Impacted jobs will be of four types: those that are better done by robots than by humans, not doable by humans, jobs not imagined yet, and jobs humans want to give up. “The greatest benefit of the arrival of AI is that AIs will help define humanity. We need AI to tell us who we are,” he says.

There will be massive upheaval, but it is inevitable. “Let the robots take our jobs, and let them help us dream up new work that matters,” he recommends.

Flowing
The Internet is an endless copying, sharing and flowing machine. Real-time flows, streams and tags are more important than pages, browsers and links. The cloud of copies has steamrolled industries like music, and transformed books. For example, definitions of printed page, fixed content, physical location, lack of interactivity, and fixed editions have been upended.

What people value in this era of flow is immediacy, personalisation, interpretation, authenticity, accessibility, embodiment, patronage and discoverability. Flows and unbundling allow innumerable consumers to tag, annotate, translate, mash up and enliven content such as media and music. Brands will become valuable through their trust, authenticity will be certified by digital watermarks, fans will pay to attend live performances.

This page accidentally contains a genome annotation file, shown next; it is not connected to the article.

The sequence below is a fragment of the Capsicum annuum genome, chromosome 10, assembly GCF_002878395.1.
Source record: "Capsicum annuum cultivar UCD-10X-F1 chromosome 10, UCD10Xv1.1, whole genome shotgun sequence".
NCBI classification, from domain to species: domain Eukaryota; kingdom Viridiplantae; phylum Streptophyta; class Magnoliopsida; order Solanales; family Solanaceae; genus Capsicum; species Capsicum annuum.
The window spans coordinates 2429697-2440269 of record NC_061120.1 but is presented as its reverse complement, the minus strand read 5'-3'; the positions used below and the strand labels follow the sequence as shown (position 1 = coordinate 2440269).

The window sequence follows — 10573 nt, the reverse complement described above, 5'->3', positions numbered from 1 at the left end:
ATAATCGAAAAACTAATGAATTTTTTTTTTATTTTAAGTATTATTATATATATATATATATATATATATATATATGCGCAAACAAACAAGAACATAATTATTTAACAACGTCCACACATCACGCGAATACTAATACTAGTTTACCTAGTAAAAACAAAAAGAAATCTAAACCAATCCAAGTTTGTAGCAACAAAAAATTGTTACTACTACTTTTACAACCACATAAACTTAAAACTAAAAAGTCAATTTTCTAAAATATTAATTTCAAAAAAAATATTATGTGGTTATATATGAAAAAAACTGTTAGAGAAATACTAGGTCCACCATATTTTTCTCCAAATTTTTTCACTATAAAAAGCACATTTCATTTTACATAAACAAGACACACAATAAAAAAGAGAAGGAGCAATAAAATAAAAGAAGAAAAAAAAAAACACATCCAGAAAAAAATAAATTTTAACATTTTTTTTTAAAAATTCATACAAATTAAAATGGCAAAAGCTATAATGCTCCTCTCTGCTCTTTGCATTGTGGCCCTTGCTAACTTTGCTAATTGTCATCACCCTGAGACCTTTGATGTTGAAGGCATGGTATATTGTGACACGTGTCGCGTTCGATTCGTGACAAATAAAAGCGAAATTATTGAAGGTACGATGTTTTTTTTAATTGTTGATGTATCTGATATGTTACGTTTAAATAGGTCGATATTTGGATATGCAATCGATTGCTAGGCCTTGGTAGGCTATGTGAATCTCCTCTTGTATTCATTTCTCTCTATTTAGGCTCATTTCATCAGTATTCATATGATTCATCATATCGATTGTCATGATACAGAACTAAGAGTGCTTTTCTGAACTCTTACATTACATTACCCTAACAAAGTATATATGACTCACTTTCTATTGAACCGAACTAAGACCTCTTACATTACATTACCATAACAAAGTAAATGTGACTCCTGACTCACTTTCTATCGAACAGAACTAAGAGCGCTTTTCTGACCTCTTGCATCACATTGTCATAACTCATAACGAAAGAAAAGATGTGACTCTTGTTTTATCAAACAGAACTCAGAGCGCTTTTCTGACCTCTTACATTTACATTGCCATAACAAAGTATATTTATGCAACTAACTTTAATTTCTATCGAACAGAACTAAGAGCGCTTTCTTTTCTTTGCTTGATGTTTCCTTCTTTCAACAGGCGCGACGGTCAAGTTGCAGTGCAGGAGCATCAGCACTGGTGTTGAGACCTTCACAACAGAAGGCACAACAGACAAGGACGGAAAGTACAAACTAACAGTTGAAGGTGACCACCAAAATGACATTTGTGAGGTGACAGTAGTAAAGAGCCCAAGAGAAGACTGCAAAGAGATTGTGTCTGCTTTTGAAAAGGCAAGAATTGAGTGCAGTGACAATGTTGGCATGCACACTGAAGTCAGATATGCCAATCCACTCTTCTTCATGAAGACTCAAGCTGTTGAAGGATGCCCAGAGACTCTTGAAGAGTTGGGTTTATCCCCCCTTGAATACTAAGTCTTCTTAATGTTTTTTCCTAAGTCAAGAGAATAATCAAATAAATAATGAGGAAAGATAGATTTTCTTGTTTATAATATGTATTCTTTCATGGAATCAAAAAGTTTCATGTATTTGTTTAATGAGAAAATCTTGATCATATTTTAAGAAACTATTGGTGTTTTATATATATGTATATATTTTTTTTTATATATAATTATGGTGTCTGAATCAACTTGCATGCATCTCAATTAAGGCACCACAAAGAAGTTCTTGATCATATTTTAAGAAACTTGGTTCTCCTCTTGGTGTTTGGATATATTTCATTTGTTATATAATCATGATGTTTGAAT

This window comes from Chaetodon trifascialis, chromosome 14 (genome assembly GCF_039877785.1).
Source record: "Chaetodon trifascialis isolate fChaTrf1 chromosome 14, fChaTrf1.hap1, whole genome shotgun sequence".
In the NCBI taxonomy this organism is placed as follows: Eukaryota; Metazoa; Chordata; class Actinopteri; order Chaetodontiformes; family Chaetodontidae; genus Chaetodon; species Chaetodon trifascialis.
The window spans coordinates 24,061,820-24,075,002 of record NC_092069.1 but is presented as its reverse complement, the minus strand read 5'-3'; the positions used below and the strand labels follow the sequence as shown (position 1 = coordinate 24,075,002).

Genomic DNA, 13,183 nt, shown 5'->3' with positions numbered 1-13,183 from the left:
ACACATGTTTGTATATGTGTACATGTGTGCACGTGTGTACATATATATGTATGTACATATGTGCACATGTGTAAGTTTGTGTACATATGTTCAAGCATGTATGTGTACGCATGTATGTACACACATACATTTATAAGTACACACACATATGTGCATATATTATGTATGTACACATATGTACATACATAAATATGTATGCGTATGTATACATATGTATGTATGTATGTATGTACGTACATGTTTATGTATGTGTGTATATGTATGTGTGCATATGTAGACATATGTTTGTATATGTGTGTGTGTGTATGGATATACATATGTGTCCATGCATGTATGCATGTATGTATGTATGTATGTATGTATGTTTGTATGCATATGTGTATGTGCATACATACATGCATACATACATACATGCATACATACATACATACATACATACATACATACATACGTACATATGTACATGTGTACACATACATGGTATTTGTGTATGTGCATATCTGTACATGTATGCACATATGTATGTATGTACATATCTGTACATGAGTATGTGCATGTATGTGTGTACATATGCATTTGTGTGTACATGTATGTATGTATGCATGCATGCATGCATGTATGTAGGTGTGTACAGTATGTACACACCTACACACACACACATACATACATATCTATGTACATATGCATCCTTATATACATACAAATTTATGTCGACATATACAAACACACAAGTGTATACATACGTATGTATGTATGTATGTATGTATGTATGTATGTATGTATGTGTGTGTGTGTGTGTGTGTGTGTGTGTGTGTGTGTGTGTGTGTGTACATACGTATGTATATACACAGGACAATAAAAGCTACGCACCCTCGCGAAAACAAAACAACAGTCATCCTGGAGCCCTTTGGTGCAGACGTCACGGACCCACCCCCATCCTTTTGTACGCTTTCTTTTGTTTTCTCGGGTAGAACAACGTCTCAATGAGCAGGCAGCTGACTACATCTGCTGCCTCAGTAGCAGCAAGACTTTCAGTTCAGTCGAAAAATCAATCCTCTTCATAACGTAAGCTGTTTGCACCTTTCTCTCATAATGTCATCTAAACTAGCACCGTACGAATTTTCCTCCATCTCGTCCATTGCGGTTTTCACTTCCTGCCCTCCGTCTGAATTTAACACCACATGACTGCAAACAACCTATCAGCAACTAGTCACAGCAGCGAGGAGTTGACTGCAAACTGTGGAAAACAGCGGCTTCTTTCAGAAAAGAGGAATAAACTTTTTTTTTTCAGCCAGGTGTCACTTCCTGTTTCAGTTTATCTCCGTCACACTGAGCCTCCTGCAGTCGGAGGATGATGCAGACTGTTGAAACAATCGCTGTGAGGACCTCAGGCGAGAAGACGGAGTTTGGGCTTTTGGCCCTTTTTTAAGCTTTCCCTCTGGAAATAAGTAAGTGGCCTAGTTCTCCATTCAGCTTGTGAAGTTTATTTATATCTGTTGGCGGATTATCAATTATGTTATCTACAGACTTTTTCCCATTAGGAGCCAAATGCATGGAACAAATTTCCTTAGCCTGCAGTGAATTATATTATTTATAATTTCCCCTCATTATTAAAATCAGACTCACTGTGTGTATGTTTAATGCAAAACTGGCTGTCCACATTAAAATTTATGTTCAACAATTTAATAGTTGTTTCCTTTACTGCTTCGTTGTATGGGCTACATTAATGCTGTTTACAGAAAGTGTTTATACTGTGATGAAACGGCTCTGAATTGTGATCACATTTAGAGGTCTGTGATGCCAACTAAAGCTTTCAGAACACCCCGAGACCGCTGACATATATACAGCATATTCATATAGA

Screening
“We are now People of the Screen,” says Kelly. Flows bring content and interaction to countless screens, and we are “screening” rather than just reading. Screening will change books, music, movies, education, games and eventually everything. Some screens will even be just one word wide.

The web’s great attraction is miscellaneous pieces loosely joined. Book-related activities will becoming “booking” – researching, sharing, socialising. “No book will be an island. It will all be connected,” says Kelly. There will be one large “metabook” – the universal library, the dynamic inter-linked digital-age version of the library of Alexandria.